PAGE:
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BALLE History


BALLE was founded in 2001 by Judy Wicks, a Philadelphia restaurateur, and a local business owner in Boston, Laury Hammel.

Judy had built a strong, local business, the White Dog Cafe, and then created a business network, the Sustainable Business Alliance of Greater Philadelphia, all based on a vision that led to the formation of the Localist values. She wondered whether she could spread this framework for building a sustainable local economy to the rest of the country. Through her involvement with the Social Venture Network (SVN), a community of company founders, private investors, social entrepreneurs and key influencers who share a commitment to building a just and sustainable world through business, she met Laury Hammel, owner of the Boston Longfellow Health Clubs. Together, they and others recognized the need for a new organization, network, movement, and vision to grow sustainable local economies, and crafted this vision paper.

Laury and Judy were founding co-chairs of BALLE, with Michael Shuman and David Korten on the founding board of directors. Michelle Long and Derek Long were BALLE’s first staff directors, and Don Shaffer, was BALLE’s second executive director. Under Laury’s leadership, BALLE eventually spun off from SVN to become its own nonprofit organization, and held its first national conference in Portland, Oregon in 2003.

For its first ten years, BALLE focused its work on helping to move local economies onto the national agenda and to catalyze local business networks by resourcing and supporting them. We believed, and still do, that the most direct route to change comes from local businesses working together to address the economic, environmental and societal challenges of their own communities.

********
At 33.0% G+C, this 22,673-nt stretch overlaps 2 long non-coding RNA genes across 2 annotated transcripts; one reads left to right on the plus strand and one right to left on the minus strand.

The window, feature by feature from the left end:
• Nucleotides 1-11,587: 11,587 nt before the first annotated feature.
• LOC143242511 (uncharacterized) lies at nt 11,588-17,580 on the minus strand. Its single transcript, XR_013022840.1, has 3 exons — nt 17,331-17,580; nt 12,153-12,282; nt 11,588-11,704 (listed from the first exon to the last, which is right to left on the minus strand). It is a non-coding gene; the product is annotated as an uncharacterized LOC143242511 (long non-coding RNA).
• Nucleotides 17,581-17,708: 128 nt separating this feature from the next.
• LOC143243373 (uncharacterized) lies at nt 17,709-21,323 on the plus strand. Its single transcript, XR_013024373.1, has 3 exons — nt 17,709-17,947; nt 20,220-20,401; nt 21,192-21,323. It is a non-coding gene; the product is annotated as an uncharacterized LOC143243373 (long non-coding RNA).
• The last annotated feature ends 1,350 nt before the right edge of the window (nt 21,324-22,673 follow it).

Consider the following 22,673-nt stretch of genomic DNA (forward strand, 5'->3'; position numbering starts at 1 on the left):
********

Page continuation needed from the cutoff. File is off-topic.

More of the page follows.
We have learned over the years, that whether these networks are formal membership organizations or even just a monthly potluck group, by strengthening the connections to each other, we are a force to be reckoned with. We’ve also learned that there are many different ways to gather and take action locally.

In 2012 BALLE adopted a broader, more inclusive model that allows everyone to join. Now within our network we have urban manufacturing alliances, economic development offices of cities pursuing Localism, and a triple bottom line bank that offers regular brown bag lectures to help their businesses succeed. BALLE members connect locally to take action at home and connect nationally to find the people, ideas and resources they need to succeed. We all benefit from better ideas and a stronger voice.